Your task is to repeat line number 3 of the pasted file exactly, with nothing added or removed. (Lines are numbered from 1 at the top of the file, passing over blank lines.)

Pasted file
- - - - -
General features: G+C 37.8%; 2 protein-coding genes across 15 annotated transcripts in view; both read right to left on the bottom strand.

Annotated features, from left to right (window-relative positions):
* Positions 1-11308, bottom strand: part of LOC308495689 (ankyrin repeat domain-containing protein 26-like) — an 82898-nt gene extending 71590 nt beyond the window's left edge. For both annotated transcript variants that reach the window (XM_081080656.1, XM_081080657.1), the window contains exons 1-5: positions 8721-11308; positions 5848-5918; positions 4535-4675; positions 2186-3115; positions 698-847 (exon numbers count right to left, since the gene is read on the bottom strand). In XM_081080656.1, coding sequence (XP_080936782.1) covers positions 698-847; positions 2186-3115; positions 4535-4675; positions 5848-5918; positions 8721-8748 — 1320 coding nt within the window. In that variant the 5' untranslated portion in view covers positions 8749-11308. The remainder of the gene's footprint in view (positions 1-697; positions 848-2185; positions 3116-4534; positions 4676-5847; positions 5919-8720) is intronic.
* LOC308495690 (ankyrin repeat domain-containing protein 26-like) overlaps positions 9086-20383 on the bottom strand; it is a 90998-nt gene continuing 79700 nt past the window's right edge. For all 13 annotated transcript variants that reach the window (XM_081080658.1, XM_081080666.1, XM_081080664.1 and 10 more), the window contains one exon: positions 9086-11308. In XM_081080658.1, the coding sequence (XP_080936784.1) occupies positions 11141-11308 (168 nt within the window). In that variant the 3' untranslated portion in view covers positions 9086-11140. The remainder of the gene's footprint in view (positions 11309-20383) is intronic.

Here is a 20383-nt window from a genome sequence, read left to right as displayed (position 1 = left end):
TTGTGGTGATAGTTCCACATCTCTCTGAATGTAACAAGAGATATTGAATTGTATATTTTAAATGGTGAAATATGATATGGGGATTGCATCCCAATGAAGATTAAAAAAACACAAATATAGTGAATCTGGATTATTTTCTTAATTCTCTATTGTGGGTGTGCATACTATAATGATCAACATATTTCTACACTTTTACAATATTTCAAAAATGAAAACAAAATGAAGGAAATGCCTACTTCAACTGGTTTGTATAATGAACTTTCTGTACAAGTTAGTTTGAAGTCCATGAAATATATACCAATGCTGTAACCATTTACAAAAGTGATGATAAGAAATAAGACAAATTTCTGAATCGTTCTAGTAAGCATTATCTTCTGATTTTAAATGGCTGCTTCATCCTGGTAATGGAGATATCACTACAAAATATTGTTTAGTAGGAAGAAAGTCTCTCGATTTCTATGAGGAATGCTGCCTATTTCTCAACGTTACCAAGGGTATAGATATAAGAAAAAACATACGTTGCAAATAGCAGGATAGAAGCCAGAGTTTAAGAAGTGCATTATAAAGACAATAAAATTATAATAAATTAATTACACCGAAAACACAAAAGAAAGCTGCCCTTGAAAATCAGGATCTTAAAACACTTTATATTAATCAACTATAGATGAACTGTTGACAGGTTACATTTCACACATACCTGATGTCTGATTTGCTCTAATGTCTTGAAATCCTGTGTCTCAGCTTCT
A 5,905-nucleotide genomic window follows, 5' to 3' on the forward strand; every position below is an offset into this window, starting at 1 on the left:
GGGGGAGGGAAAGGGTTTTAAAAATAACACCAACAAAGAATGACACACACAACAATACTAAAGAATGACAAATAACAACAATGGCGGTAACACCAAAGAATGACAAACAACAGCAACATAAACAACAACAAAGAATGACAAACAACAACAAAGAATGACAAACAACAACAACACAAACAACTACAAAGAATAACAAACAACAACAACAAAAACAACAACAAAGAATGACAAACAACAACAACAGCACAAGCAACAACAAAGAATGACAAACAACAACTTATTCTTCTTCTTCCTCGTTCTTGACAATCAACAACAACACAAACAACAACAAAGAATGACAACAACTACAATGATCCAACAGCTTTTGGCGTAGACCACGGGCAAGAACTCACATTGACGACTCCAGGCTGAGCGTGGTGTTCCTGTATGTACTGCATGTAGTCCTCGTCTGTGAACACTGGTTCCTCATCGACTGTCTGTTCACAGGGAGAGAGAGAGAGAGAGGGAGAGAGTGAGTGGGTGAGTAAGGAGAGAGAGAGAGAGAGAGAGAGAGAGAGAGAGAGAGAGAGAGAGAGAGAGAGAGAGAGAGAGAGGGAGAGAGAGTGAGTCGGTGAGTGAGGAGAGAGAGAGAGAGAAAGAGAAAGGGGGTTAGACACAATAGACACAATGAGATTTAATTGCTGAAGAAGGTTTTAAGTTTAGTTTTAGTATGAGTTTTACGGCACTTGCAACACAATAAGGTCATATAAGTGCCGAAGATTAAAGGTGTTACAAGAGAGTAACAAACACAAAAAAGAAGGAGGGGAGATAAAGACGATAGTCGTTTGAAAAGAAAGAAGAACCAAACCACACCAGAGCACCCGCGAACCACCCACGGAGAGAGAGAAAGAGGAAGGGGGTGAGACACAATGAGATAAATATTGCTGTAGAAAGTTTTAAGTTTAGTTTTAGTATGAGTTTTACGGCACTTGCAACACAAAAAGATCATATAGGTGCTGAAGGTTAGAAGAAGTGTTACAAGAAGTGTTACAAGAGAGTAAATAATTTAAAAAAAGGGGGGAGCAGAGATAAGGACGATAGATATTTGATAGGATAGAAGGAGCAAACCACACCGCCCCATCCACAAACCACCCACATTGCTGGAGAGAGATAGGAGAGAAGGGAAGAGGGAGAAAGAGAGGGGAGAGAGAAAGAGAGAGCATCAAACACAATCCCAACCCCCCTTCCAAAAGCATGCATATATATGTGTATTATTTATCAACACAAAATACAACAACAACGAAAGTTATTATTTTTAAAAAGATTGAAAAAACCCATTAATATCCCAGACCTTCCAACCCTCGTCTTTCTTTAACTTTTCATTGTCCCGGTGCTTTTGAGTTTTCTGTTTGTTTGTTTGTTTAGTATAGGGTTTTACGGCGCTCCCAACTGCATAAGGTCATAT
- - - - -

* Positions 1-11308, bottom strand: part of LOC308495689 (ankyrin repeat domain-containing protein 26-like) — an 82898-nt gene extending 71590 nt beyond the window's left edge. For both annotated transcript variants that reach the window (XM_081080656.1, XM_081080657.1), the window contains exons 1-5: positions 8721-11308; positions 5848-5918; positions 4535-4675; positions 2186-3115; positions 698-847 (exon numbers count right to left, since the gene is read on the bottom strand). In XM_081080656.1, coding sequence (XP_080936782.1) covers positions 698-847; positions 2186-3115; positions 4535-4675; positions 5848-5918; positions 8721-8748 — 1320 coding nt within the window. In that variant the 5' untranslated portion in view covers positions 8749-11308. The remainder of the gene's footprint in view (positions 1-697; positions 848-2185; positions 3116-4534; positions 4676-5847; positions 5919-8720) is intronic.